The story goes that in 1543 a Chinese ship with three Portuguese sailors on board headed for Macau, but went off course and ended up on the Japanese island of Tanegashima. Antonio da Mota, Francisco Zeimoto and Antonio Peixoto - the first Europeans to ever set foot on Japanese soil - were dubbed "southern barbarians" by locals. However, the Japanese were in the midst of a civil war and eventually began trading with the Portuguese, mostly in arms. This led to a Portuguese trading post in Japan, starting with firearms and then other items such as soap, tobacco, wool and even recipes including of course tempura which immediately became a staple.
The first Portuguese cakes were said to have been made by monks in the 13th century
Pastéis de nata are Portugal's favorite dessert and have been since the 13th century, when rumor has it they were first made by monks at the Jerónimos Monastery in Lisbon. The monks are said to have lived in France, where they were inspired by the delicious baked goods on offer. Need a way to use up the separated egg yolks they used to use to starch clothes, what better way than to rustle up some custard tarts?
After the Liberal Revolution in 1820, the monastery was threatened with closure, so the monks began selling pastéis de nata to a nearby sugar refinery. Finally, in 1834, their monastery was closed and the recipe was sold to the sugar refinery mentioned above. Three years later, the refinery owners opened Pastéis de Belém, which is still open today and is run by descendants of the original owners. So if you're in the area, make sure you grab one of their famous cinnamon tarts (or five) before you go!
Hieronymus Monastery, Lisbon, Portugal
Pastéis de Belem, Lisbon, Portugal
In 2010, Portugal became the sixth country in Europe to legalize same-sex marriage
Thankfully, Portugal has come a long way since homosexuality was banned and punished with imprisonment under the fascist Estado Novo regime, although it's important to note that many other countries had outlawed same-sex activity around the same time. When Portugal allowed same-sex marriage in 2010, it was an important step for LGBT rights.
A year after the law came into force, around 380 same-sex marriages were contracted in Portugal and this number has been rising rapidly ever since. Portugal was the sixth country to legalize same-sex marriage and currently ranks tenth out of 49 countries worldwide for its LGBT human rights record in the Ilga-Europe Rainbow Country Rankings.
Portugal has its own genre of music
Fado music is a form of Portuguese singing that dates back to the 1820s and can often be heard in pubs, cafes and restaurants. It is widely known for how expressive it is and for having a strong melody. In general, in fado music, the singer sings about the harsh realities of daily life, balancing both resignation and hope. It can be described with the Portuguese word "saudade", which means "longing" and represents a feeling of loss and melancholy.
Fado music often features a 12-string guitar or two, a viola or two, and sometimes a small 8-string bass. There are different styles depending on what area of Portugal you are in, and in 2011 fado was inscribed on UNESCO's Intangible Cultural Heritage List. Famous fado singers include Dulce Pontes, Carlos do Carmo, Mariza, Mafalda Arnauth and Amália Rodrigues (below), the so-called "Queen of Fado".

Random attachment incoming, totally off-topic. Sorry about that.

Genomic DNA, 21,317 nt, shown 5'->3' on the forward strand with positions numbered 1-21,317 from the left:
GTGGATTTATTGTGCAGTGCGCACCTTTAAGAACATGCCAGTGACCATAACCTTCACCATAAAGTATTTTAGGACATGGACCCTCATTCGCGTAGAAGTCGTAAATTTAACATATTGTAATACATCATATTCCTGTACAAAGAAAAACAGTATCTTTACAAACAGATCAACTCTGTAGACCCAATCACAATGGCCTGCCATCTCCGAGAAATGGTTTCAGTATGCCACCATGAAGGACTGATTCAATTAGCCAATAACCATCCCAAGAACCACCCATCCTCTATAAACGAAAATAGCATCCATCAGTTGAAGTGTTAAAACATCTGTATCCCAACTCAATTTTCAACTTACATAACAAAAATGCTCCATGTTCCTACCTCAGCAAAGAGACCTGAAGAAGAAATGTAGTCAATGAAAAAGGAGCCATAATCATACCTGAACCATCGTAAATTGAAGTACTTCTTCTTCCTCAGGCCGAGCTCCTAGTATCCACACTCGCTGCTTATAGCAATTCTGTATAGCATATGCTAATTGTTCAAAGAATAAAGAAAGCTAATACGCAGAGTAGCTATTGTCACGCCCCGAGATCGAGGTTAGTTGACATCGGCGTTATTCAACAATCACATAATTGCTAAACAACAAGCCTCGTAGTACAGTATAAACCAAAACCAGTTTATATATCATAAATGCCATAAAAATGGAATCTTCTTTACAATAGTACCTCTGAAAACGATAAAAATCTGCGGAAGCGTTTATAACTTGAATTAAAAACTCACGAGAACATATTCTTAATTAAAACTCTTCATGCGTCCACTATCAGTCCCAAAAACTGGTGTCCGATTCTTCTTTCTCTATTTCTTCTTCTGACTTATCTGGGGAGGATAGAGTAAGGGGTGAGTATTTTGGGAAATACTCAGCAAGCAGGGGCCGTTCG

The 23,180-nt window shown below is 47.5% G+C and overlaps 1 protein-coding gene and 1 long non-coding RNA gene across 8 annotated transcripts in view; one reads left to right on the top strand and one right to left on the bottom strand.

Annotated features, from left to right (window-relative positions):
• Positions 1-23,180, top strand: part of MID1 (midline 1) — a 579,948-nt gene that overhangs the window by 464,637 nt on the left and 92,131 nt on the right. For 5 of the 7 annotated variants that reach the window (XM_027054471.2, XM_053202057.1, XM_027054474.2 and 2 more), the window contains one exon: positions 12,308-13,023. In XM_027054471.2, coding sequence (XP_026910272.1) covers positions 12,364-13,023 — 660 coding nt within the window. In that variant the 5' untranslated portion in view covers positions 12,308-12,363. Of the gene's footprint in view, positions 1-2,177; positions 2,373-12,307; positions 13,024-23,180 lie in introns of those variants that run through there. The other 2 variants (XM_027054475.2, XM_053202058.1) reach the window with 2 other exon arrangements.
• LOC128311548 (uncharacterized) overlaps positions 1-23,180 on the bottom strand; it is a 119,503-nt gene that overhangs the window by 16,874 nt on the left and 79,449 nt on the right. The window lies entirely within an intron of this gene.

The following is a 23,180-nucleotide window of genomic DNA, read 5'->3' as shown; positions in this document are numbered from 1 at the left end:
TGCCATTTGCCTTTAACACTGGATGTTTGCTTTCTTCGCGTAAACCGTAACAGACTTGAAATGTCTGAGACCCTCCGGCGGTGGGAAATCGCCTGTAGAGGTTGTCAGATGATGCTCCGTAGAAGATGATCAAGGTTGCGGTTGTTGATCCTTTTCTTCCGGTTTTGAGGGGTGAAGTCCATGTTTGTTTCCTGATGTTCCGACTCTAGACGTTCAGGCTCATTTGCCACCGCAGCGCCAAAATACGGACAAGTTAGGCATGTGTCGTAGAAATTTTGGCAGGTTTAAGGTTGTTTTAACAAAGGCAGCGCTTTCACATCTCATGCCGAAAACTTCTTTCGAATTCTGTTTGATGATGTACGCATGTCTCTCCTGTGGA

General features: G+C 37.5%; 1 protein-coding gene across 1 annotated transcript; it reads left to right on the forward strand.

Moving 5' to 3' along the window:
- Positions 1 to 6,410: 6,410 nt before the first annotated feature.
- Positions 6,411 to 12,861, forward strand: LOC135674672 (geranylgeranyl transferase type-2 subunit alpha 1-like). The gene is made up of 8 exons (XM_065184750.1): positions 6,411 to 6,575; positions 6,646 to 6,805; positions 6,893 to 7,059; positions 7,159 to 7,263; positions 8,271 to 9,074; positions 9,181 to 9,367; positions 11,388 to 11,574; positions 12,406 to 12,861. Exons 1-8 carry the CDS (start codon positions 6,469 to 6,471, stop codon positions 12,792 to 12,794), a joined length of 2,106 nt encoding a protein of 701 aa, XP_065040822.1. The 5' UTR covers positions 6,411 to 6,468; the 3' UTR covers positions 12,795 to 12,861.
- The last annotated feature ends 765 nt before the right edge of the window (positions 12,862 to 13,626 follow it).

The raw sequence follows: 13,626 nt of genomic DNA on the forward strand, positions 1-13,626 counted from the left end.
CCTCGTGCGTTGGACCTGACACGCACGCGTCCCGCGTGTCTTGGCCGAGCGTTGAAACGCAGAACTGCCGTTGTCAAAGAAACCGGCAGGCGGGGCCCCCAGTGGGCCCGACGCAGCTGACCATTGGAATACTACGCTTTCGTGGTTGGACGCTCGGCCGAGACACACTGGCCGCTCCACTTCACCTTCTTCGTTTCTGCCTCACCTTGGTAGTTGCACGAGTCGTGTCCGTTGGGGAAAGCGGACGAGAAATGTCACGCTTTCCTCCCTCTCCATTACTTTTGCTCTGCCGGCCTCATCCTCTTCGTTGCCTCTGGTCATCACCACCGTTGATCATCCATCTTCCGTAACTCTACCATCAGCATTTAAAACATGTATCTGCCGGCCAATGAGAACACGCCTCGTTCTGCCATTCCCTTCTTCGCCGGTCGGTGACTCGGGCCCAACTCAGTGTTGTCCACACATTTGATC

Amália Rodrigues von Silva Nogueira, Fotografia Brasil, LisbonNational Theater and Dance Museum
Amália Rodrigues (aus der Sammlung des Museu Nacional do Teatro e da Dança)
–Take a tour around the world with the poet Luís Vaz de Camões
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Portugal is a predominantly Roman Catholic country with a close-knit family ethic. Its rich culture results from many influences, including Celtic, Lusitanian, Phoenician, Germanic, Visigoth, Viking, Sephardic Jewish, and Moorish.What is Portuguese culture famous for? ›
The Portuguese participate in many cultural activities, indulging their appreciation of art, music, drama, and dance. Portugal has a rich traditional folklore (Ranchos Folclóricos), with great regional variety. Many cities and towns have a museum and a collection of ancient monuments and buildings.What is unique about Portuguese culture? ›
The Portuguese have an open-minded society but place a greater importance on religious values than those in other western European nations. In Portuguese culture, people and relationships are considered more important than time, so punctuality is not as emphasized.What is the best thing about Portugal? ›
Portugal has a lot going for it: an agreeable climate, historical cities, beautiful beaches, and excellent wines including the finest Port wine in the world. Another undeniable national treasure is delicious Portuguese food.Where is Portugal known for? ›
Portugal is associated with so many things, including landmarks, dishes, and museums. In addition, Portugal is known for its monumental castles, golden sandy beaches, and hidden caves. So what is Portugal famous for when it comes to landmarks and museums? Lisbon is the capital of Portugal and hosts several landmarks.What animal is Portugal known for? ›
The Official National Animal of Portugal. While Portugal does not have a national animal, many residents think of the rooster as the national symbol. Legend says that a horrible crime had been committed. A stranger passing through the town was condemned for a crime that he did not commit.What is Portugal's real name? ›
Portugal, officially Portuguese Republic, Portuguese República Portuguesa, country lying along the Atlantic coast of the Iberian Peninsula in southwestern Europe.